sing your life
 
Dear Blog:
I miss you dearly. I'm so sorry I have neglected you, and I hope to be able to get back to writing soon. This past month has been overwhelming, but I am looking forward to spring break in one week, when I will have time to clear my mind and write.

Love,
Cristina
 
George Lucas' Edutopia Foundation made a video that is completely biased towards arts-infused, challenge-based learning in today's classroom, and I love every minute of it. I don't see how any progressive educator could ignore such a strong argument for media literacy. Sad part is, larger class sizes, fewer resource dollars, and higher standardized testing stakes do not mean progressive educators will be able to actually teach anything not on the state tests, especially media literacy.

Even sadder still, students with little or no practice in higher-level thinking skills about media will most likely never receive any education at home. Otherwise, if the parents of those students had any idea what "predatory lending practices" were, we might not be in the economic situation we are currently in.

We're not at a complete loss, though. States like New Mexico, where poverty levels are some of the highest in the entire country, have begun to teach media literacy in public schools. Come on, California legislators! Media literacy isn't an elective in life-- it's mandatory for being able to live in American society.
 
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This week, as part of a class I'm taking for my Reading Specialist credential (sounds much more formal than what it really is, doesn't it?) my professor asked the class to read and respond to this article published by Learning Point Associates. If you know anything about LPA, they "help" Program Improvement schools get out of the standardized test-score gutter. I'm not biased against or for such programs, but I always wonder how much magic they can actually work on all the problems that plague American public education? Since I work in an 80% poverty-level school, I'm skeptical-- what can I say?

Several key points stood out for me when reading this article. First and foremost, the following quote completely hit home with me because of the reality that it illustrates:
"Why are we evaluating? What are we evaluating? How are we evaluating? How well have we evaluated? Instead of being used as a process for judging and improving program quality, evaluation becomes something teachers or administrators are required to do in order to satisfy externally determined needs. When this situation occurs, teachers have no ownership of the evaluation plan or the generated data. The result is that often no one seems to know why the assessment information was gathered or how it can be used to improve instruction."
Teachers don't feel comfortable with walk-throughs, coaching, or observations because of the lack of investment they have in the whole process.

Another quote that I agreed with, but was disappointed to see marginalized was the point made about socioeconomic status:
"Children from families of low socioeconomic status often attend schools facing other problems attributed to at-risk students. These schools typically have many students with high mobility rates, severe behavioral and emotional problems, and limited English proficiency. In addition, children of low socioeconomic status may come from culturally diverse backgrounds (Knapp & Shields, 1990)."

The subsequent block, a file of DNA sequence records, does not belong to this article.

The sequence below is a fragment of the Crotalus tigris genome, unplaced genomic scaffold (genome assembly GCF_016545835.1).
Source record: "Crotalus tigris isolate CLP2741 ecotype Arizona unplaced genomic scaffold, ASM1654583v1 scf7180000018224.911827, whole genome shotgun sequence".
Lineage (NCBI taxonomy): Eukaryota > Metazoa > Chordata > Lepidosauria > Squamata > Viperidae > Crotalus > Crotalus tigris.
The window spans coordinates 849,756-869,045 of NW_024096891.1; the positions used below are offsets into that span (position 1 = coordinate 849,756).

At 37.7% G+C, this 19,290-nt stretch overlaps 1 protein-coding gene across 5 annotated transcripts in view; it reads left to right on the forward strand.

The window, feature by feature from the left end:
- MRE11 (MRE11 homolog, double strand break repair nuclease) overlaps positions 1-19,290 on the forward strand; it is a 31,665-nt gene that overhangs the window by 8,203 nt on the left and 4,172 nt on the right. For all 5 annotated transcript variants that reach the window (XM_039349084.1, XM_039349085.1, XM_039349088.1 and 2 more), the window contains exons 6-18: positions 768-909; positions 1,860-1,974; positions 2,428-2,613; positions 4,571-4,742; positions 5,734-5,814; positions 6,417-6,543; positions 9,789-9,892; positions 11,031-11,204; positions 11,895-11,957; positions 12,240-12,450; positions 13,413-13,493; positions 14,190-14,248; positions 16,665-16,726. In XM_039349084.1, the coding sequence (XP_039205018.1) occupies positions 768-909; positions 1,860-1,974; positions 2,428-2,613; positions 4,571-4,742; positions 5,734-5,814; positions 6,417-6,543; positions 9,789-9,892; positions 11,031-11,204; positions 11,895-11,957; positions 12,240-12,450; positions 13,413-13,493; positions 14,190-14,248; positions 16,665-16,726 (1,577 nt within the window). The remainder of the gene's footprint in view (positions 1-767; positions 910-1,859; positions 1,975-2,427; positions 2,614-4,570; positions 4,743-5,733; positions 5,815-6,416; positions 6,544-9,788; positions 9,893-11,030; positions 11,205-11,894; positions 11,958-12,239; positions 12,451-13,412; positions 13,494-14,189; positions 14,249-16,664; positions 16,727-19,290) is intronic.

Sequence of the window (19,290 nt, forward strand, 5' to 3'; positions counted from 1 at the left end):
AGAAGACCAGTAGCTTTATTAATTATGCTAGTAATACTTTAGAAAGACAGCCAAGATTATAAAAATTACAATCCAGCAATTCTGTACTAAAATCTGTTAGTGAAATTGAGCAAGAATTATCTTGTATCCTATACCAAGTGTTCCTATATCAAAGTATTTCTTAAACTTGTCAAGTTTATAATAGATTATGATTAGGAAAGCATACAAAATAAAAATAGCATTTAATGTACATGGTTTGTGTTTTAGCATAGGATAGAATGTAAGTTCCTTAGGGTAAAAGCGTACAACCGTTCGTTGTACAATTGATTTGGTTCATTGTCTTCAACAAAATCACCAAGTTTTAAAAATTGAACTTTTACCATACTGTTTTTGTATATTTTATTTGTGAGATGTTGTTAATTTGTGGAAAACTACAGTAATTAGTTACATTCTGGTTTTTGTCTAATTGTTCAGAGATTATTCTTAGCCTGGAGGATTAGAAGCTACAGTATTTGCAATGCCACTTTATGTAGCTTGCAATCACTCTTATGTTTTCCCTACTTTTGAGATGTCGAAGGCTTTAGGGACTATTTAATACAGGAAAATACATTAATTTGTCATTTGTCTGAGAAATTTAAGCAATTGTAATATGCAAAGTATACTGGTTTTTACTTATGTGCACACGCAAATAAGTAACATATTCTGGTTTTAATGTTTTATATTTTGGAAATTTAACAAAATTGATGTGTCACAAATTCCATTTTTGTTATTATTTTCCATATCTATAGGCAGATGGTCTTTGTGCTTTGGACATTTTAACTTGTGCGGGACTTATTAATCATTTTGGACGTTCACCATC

Teaching in one of the most disadvantaged school districts in the state has made me realize that no matter how much effort a teacher puts into her teaching, students and parents will always decide if that effort will be of use or go to waste. It is quite unfortunate that such a decision can make or break a student's future, an educator's career, and a school's budget.

It is unfortunate that admin doesn't understand how to create a school climate that encourages higher level thinking, character, and parental involvement. One of the most important parts of student achievement is high standards, yet when parents complain that students are being held to standards that are higher than what they were held to, or what they are comfortable with, then admin backs down from those high standards, appeasing parents. This is one of the big mistakes I see in low-performing public schools. This is not the case in schools which may have low socioeconomic students, yet require students to perform at a certain level if they wish to stay at those campuses. I've seen several charter schools (Yes Houston, KIPP, Achieve, Inc., etc.) in high-poverty areas that require contracts from parents and students, and I feel this is one of the best ways to maintain high standards. If we are to hold teachers to specific performance levels, then all parties, including parents and students, must be held accountable for their learning and education, as well. Otherwise, the three-legged stool that holds up public education in America will be left to stand on one leg, and teachers are exhausted already.
 
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I have a confession to make: I'm addicted to my Professional Learning Community. Not just a little, either. I am continually checking my professional Twitter account, reading other educators' blogs, and forwarding information such as links and news stories to my fellow educators. Some people in my PLC, such as Kim Cofino, call it a Personal Learning Environment. Whatever you decide to call it, the most important thing is that you start your own and use it consistently.